Russia’s Technopromexport finally admits turbines in occupied Crimea are from Siemens

The Siemens SGT5-2000E. Photo: energybase.ru

The Siemens SGT5-2000E. Photo: energybase.ru 

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Technopromexport, the company which purchased four gas turbines from Siemens, has finally admitted that it has delivered those turbines to occupied Crimea after modernizing them. It also states that prior to the delivery, an attempt was made to sell the turbines back to Siemens, but the German company refused. Apart from that, Technopromexport finally admitted that the turbines delivered to Crimea were the ones it purchased from Siemens in 2015.

Speaking to journalists on 28 July 2017, a Technopromexport representative stated that it had not received any offers from  Siemens to buy back the turbines which were delivered to Crimea in breach of EU sanctions, but had offered for Siemens to buy them back in 2016,  TASS reported.

Technopromexport did not receive any formal proposals from Siemens to buy back the turbines. It was decided to sell the equipment in connection to the bankruptcy of the company on teh decision of the court. Moreover, in 2016, on the initiative of Technopromexport, Siemens was officially offered to buy back the turbine units, a corresponding open contest was made, but the Siemens concern refused this offer. The turbines were sold to another company,” the representative said, TASS reported.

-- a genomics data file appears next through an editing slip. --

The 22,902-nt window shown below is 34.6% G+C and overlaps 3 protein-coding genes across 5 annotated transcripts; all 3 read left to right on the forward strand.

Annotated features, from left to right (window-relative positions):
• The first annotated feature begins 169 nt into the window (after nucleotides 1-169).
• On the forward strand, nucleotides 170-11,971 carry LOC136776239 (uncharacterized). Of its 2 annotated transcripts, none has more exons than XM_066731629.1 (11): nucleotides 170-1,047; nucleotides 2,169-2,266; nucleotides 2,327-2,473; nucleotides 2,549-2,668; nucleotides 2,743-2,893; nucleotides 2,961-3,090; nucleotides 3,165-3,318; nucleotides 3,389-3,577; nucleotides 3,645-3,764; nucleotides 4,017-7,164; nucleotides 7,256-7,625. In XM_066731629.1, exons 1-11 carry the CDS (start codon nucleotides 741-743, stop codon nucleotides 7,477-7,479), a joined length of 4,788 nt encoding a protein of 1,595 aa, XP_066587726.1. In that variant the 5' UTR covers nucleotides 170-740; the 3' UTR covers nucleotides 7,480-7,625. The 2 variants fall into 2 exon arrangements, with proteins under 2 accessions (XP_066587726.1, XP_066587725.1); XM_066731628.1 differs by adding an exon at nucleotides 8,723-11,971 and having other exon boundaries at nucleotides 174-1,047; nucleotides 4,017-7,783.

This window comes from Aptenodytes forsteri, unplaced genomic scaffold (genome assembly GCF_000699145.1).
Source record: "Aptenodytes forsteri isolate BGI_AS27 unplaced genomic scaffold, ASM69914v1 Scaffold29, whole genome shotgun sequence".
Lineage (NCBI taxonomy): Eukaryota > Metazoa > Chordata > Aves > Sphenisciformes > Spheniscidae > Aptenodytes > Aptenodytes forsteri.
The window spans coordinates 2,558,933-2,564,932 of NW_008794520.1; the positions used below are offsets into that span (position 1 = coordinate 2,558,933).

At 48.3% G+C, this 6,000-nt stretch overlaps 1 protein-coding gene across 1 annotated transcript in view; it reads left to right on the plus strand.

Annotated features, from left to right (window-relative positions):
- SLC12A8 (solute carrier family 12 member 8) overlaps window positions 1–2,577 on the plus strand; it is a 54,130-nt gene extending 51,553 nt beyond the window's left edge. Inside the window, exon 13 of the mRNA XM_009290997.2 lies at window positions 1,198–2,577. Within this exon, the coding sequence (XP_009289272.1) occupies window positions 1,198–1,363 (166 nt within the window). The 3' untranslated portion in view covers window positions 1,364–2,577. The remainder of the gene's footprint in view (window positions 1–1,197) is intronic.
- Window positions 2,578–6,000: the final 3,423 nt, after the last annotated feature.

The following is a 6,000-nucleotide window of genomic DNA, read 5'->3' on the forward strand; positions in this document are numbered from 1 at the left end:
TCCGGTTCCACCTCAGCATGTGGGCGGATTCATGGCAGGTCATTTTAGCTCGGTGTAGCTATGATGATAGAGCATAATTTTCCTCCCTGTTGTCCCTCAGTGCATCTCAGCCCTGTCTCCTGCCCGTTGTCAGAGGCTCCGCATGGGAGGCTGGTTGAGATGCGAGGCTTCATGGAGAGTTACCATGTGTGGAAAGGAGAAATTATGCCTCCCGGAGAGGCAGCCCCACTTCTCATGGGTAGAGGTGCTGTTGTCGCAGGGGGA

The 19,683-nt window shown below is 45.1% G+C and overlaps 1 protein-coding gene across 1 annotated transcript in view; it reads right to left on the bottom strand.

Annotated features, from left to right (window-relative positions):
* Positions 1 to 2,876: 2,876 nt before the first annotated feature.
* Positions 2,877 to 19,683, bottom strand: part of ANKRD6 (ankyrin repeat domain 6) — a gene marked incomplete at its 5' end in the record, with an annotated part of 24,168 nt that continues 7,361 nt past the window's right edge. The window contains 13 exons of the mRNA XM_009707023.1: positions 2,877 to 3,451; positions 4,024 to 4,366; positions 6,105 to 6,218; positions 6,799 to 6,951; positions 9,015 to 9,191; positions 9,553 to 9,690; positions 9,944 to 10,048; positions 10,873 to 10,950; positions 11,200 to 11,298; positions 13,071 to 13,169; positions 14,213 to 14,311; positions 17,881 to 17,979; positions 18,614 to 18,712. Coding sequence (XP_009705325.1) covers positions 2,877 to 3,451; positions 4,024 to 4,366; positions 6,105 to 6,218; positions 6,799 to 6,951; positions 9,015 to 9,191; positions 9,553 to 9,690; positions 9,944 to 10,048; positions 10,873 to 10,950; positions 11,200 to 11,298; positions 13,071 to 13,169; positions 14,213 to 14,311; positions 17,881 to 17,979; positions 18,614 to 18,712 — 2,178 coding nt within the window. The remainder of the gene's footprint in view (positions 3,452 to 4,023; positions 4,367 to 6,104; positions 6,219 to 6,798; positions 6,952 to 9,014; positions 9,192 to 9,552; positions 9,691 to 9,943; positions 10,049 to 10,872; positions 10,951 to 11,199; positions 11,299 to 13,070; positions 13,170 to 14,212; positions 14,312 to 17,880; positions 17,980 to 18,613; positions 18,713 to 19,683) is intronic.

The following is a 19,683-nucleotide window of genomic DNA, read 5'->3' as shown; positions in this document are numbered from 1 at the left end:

However, this contrasts with the fact that in October 2015, OAO Technopromexport was not in legal possession of the turbines.

“Currently, the turbines have undergone modernization and have been adjusted to meet the requirements of the [Crimean – Ed] project. […] In this, Russian know-how has been used, additional equipment has been purchased. The company has paid for transporting, installing the equipment, and certification,” the representative stated.

Sources of the Russian RBC.ru noted that the turbines were modified on Rostec factories, and their components were changed with the help of the Russian company ZAO Interavtomatika, 45.7% shares of which belong to Siemens, and which has all the keys to the protocols of the gas turbines.  But a project participant told the outlet that no serious “modernization” was done; another interlocutor asserted that a Siemens turbine will remain as such even if a number of details are replaced.

As we reported earlier, Siemens is in the middle of a scandal connected to its turbines turning out in occupied Crimea. EU sanctions forbid helping to power the occupied peninsula, which prior to the Russian landgrab in 2014 had received 80% of its energy from mainland Ukraine. Siemens has blamed its Russian partner for breaking the conditions of the contract and pressed charges against its partner. Meanwhile, Euromaidan Press’ investigation shows that Siemens was more than likely to know that its turbines will go to Crimea and, possibly, made the contract with the very intention.

Read more: How Siemens chose to ignore the obvious. An investigation into the Crimean sanctions break